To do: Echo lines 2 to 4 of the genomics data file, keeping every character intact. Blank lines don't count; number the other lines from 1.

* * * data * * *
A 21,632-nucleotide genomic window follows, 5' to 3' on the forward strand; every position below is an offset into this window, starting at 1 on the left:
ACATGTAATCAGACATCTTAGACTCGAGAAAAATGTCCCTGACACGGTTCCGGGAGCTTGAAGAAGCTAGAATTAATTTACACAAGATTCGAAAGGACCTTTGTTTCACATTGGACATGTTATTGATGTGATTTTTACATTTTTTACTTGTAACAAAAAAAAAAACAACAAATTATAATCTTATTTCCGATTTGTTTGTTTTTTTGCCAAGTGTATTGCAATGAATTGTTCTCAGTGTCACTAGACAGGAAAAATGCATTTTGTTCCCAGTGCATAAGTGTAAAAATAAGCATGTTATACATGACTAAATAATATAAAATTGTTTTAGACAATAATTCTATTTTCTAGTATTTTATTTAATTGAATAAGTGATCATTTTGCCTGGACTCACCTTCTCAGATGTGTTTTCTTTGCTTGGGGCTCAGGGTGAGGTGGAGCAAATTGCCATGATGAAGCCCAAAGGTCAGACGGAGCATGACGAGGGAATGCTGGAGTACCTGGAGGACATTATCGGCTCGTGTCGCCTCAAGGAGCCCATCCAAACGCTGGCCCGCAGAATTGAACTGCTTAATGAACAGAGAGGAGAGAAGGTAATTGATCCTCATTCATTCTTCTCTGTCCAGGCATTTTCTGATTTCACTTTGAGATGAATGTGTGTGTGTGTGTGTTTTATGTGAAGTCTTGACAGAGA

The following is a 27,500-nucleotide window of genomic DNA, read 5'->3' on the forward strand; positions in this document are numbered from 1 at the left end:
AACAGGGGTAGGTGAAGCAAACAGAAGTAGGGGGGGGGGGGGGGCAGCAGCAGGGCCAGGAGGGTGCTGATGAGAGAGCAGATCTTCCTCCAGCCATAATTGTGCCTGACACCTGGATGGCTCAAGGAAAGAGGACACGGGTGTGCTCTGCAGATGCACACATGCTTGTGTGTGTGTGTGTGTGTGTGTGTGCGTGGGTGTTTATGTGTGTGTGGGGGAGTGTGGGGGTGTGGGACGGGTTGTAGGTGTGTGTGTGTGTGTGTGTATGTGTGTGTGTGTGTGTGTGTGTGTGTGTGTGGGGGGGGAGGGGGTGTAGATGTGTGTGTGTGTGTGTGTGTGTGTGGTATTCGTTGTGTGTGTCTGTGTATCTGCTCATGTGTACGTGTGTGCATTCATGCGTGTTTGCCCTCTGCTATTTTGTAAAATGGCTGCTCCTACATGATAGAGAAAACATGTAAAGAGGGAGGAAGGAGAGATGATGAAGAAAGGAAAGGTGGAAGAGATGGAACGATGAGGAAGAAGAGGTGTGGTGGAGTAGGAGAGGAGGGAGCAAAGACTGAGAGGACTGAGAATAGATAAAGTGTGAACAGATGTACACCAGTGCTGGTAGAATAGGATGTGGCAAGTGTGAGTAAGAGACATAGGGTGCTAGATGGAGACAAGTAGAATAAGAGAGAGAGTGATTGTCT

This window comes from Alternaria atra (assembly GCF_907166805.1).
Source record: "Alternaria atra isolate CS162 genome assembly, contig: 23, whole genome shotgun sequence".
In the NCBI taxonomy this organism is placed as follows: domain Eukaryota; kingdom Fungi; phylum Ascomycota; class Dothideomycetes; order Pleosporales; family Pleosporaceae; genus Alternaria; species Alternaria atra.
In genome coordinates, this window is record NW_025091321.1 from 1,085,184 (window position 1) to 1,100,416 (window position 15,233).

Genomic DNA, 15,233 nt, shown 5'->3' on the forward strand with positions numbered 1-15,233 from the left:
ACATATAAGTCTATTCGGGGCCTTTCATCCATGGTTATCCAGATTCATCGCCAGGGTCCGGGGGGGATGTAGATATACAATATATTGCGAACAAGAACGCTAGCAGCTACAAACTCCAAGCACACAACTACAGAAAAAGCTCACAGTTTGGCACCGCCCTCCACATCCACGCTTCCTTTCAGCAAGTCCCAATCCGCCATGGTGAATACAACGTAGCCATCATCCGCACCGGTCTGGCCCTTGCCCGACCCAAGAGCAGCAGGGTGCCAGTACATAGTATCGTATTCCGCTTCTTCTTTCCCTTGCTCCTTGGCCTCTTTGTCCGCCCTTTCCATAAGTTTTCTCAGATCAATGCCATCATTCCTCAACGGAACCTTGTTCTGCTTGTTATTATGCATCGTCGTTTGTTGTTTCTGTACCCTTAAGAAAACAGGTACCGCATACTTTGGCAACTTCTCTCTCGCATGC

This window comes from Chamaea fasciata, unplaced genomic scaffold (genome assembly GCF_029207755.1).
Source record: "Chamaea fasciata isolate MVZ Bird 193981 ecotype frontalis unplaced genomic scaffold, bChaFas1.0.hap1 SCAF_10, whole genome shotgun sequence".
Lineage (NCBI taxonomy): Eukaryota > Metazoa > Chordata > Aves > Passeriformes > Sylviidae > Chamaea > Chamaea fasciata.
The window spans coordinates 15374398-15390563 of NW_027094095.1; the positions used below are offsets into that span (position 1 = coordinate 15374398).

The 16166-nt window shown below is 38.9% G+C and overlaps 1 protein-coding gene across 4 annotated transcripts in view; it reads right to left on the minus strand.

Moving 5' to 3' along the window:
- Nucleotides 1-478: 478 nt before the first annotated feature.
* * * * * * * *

ACATGTAATCAGACATCTTAGACTCGAGAAAAATGTCCCTGACACGGTTCCGGGAGCTTGAAGAAGCTAGAATTAATTTACACAAGATTCGAAAGGACCTTTGTTTCACATTGGACATGTTATTGATGTGATTTTTACATTTTTTACTTGTAACAAAAAAAAAAACAACAAATTATAATCTTATTTCCGATTTGTTTGTTTTTTTGCCAAGTGTATTGCAATGAATTGTTCTCAGTGTCACTAGACAGGAAAAATGCATTTTGTTCCCAGTGCATAAGTGTAAAAATAAGCATGTTATACATGACTAAATAATATAAAATTGTTTTAGACAATAATTCTATTTTCTAGTATTTTATTTAATTGAATAAGTGATCATTTTGCCTGGACTCACCTTCTCAGATGTGTTTTCTTTGCTTGGGGCTCAGGGTGAGGTGGAGCAAATTGCCATGATGAAGCCCAAAGGTCAGACGGAGCATGACGAGGGAATGCTGGAGTACCTGGAGGACATTATCGGCTCGTGTCGCCTCAAGGAGCCCATCCAAACGCTGGCCCGCAGAATTGAACTGCTTAATGAACAGAGAGGAGAGAAGGTAATTGATCCTCATTCATTCTTCTCTGTCCAGGCATTTTCTGATTTCACTTTGAGATGAATGTGTGTGTGTGTGTGTTTTATGTGAAGTCTTGACAGAGA

The following is a 27,500-nucleotide window of genomic DNA, read 5'->3' on the forward strand; positions in this document are numbered from 1 at the left end:
AACAGGGGTAGGTGAAGCAAACAGAAGTAGGGGGGGGGGGGGGGCAGCAGCAGGGCCAGGAGGGTGCTGATGAGAGAGCAGATCTTCCTCCAGCCATAATTGTGCCTGACACCTGGATGGCTCAAGGAAAGAGGACACGGGTGTGCTCTGCAGATGCACACATGCTTGTGTGTGTGTGTGTGTGTGTGTGTGCGTGGGTGTTTATGTGTGTGTGGGGGAGTGTGGGGGTGTGGGACGGGTTGTAGGTGTGTGTGTGTGTGTGTGTATGTGTGTGTGTGTGTGTGTGTGTGTGTGTGTGGGGGGGGAGGGGGTGTAGATGTGTGTGTGTGTGTGTGTGTGTGTGGTATTCGTTGTGTGTGTCTGTGTATCTGCTCATGTGTACGTGTGTGCATTCATGCGTGTTTGCCCTCTGCTATTTTGTAAAATGGCTGCTCCTACATGATAGAGAAAACATGTAAAGAGGGAGGAAGGAGAGATGATGAAGAAAGGAAAGGTGGAAGAGATGGAACGATGAGGAAGAAGAGGTGTGGTGGAGTAGGAGAGGAGGGAGCAAAGACTGAGAGGACTGAGAATAGATAAAGTGTGAACAGATGTACACCAGTGCTGGTAGAATAGGATGTGGCAAGTGTGAGTAAGAGACATAGGGTGCTAGATGGAGACAAGTAGAATAAGAGAGAGAGTGATTGTCT